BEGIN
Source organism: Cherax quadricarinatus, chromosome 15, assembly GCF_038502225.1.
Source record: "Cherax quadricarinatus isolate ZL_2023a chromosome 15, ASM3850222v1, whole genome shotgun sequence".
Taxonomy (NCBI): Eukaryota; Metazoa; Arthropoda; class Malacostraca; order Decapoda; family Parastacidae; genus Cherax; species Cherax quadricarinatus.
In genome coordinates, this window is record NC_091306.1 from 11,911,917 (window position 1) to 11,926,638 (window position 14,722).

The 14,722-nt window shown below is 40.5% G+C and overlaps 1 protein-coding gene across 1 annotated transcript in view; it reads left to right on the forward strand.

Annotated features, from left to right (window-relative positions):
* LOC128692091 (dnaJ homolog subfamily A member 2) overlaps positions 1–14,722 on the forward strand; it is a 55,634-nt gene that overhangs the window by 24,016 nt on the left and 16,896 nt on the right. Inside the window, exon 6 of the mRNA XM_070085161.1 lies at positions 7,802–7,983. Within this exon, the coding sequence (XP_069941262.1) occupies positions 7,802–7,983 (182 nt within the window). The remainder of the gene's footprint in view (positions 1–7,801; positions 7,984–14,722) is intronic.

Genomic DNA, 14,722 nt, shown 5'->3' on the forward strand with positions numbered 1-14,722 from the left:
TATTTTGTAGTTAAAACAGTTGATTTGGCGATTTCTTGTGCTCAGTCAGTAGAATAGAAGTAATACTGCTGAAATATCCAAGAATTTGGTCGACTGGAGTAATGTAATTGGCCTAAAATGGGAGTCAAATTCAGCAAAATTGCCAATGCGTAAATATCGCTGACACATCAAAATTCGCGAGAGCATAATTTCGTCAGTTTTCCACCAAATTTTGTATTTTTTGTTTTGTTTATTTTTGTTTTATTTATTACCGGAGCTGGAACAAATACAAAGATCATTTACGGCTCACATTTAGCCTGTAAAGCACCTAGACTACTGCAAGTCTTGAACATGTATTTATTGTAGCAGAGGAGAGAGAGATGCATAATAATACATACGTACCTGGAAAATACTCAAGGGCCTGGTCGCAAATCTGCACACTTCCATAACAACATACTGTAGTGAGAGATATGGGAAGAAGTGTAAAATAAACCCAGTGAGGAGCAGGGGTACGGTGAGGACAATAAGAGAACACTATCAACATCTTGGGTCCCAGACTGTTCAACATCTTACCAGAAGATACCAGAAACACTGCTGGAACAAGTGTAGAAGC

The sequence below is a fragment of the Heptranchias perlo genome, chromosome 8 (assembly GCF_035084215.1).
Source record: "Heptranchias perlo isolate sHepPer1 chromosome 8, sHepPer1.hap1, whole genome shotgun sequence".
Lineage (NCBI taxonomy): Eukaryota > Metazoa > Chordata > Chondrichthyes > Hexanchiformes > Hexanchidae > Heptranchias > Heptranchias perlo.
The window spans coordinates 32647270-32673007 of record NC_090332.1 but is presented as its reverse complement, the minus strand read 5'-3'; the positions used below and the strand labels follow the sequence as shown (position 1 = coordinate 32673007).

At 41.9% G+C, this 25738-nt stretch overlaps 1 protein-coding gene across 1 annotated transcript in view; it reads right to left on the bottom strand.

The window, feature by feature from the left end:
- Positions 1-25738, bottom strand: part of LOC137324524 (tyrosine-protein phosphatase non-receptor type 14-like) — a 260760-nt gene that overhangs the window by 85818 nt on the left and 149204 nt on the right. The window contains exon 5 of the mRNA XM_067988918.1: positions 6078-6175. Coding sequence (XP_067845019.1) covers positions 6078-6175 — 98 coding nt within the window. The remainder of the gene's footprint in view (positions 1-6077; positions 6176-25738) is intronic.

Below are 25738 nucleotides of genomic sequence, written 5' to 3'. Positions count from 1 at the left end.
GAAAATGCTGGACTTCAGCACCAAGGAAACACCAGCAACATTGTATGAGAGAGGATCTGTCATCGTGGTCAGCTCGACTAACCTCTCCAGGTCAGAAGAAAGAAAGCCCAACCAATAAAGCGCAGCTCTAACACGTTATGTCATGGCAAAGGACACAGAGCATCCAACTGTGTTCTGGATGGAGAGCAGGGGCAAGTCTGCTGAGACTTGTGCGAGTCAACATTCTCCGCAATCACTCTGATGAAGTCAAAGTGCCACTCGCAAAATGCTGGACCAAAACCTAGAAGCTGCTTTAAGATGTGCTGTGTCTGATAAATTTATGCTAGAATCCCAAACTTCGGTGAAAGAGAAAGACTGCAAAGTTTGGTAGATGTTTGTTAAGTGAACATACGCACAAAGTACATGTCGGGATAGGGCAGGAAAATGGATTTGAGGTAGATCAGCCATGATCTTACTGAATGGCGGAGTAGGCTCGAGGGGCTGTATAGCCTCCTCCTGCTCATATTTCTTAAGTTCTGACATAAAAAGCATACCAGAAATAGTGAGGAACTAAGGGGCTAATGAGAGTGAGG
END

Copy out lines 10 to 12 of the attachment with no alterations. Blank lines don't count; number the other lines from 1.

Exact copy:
The sequence below is a fragment of the Heptranchias perlo genome, chromosome 8 (assembly GCF_035084215.1).
Source record: "Heptranchias perlo isolate sHepPer1 chromosome 8, sHepPer1.hap1, whole genome shotgun sequence".
Lineage (NCBI taxonomy): Eukaryota > Metazoa > Chordata > Chondrichthyes > Hexanchiformes > Hexanchidae > Heptranchias > Heptranchias perlo.